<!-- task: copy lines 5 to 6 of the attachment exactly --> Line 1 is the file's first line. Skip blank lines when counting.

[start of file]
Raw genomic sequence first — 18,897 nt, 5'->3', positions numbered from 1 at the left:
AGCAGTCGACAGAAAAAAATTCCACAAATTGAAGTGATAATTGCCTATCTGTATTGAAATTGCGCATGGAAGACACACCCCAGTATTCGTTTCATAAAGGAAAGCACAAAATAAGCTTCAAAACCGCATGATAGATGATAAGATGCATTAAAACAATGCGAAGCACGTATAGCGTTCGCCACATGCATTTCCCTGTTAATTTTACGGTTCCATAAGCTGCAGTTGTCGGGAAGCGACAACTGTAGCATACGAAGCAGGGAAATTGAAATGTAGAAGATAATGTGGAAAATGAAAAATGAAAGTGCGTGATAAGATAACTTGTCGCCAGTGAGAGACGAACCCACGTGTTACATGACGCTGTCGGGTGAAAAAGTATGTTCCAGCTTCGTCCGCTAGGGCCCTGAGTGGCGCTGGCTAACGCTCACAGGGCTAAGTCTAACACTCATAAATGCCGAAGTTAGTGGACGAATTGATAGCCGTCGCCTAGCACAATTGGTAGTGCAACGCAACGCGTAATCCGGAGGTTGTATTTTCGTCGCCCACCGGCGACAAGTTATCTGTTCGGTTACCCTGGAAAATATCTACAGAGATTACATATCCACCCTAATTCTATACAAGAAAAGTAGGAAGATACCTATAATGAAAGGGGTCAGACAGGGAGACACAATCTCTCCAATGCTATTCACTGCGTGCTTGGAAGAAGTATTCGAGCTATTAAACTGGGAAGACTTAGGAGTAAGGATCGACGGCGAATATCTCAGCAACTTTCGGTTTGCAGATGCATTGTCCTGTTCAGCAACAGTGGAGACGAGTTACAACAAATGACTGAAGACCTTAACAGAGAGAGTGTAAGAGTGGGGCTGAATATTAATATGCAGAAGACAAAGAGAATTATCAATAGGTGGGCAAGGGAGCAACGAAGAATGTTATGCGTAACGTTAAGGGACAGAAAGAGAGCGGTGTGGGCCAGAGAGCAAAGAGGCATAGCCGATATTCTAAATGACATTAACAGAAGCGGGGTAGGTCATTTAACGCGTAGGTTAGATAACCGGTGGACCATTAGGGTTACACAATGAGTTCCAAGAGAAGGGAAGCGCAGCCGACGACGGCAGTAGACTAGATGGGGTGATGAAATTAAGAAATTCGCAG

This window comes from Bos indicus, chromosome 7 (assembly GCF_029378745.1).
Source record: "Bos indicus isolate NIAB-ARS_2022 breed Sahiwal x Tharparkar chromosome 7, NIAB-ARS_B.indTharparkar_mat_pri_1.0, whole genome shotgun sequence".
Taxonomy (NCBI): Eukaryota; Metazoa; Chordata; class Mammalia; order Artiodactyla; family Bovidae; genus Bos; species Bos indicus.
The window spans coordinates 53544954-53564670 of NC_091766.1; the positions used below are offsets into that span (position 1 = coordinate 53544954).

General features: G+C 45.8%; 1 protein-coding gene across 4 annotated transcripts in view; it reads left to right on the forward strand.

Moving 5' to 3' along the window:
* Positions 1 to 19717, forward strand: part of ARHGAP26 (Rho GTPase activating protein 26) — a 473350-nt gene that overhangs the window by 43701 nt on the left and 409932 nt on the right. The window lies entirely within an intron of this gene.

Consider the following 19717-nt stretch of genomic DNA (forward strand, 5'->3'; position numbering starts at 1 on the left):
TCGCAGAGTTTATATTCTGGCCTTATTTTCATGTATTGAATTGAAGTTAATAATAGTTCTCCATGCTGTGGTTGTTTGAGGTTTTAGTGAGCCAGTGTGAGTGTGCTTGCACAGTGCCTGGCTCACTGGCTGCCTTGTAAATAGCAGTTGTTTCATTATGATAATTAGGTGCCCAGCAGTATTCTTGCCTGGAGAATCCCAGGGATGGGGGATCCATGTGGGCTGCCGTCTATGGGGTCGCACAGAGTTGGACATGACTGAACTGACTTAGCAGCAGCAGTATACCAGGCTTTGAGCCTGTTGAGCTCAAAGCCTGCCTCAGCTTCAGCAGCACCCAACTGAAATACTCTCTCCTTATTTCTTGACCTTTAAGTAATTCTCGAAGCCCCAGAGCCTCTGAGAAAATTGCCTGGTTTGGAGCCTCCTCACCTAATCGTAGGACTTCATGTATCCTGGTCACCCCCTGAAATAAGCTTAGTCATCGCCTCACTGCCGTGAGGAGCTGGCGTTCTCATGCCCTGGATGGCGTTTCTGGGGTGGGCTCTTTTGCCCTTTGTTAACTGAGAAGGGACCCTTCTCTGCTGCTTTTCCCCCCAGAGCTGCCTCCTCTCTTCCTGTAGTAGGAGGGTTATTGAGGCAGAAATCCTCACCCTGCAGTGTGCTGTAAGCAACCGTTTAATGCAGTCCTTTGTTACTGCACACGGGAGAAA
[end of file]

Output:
Taxonomy (NCBI): Eukaryota; Metazoa; Chordata; class Mammalia; order Artiodactyla; family Bovidae; genus Bos; species Bos indicus.
The window spans coordinates 53544954-53564670 of NC_091766.1; the positions used below are offsets into that span (position 1 = coordinate 53544954).